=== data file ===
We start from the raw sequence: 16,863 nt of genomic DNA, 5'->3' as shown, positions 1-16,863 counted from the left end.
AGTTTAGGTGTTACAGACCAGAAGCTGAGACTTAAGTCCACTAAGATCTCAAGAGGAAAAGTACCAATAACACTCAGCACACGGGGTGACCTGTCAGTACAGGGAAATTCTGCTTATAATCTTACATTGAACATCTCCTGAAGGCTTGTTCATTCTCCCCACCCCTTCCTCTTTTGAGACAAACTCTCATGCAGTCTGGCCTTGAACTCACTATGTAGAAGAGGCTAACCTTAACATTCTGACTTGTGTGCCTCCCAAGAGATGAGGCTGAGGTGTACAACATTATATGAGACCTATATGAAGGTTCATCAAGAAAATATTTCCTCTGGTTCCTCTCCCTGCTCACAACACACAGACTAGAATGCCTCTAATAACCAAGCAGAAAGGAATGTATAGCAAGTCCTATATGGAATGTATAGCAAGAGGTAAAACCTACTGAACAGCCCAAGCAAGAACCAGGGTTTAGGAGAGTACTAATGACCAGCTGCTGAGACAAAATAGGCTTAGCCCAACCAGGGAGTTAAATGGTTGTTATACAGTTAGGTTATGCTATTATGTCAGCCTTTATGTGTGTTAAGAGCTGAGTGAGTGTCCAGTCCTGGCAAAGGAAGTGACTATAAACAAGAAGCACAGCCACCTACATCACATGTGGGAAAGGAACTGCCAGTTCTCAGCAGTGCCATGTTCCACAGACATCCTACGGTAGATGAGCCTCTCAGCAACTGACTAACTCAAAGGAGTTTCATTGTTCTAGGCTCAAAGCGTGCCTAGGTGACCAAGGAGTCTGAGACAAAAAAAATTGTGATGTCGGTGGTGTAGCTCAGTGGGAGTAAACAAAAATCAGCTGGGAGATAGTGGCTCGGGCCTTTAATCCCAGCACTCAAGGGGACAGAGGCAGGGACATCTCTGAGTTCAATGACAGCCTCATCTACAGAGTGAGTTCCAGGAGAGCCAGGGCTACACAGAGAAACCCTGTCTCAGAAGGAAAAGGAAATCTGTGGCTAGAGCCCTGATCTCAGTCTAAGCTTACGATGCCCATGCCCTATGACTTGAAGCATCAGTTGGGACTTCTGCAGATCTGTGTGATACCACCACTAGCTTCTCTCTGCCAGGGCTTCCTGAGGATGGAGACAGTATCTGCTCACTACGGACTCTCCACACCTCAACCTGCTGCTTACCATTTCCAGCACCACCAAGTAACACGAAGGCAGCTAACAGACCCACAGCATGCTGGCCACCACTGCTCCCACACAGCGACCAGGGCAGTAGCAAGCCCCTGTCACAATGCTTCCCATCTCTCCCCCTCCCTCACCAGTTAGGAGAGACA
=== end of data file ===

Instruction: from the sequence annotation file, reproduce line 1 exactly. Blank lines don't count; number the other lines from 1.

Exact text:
We start from the raw sequence: 16,863 nt of genomic DNA, 5'->3' as shown, positions 1-16,863 counted from the left end.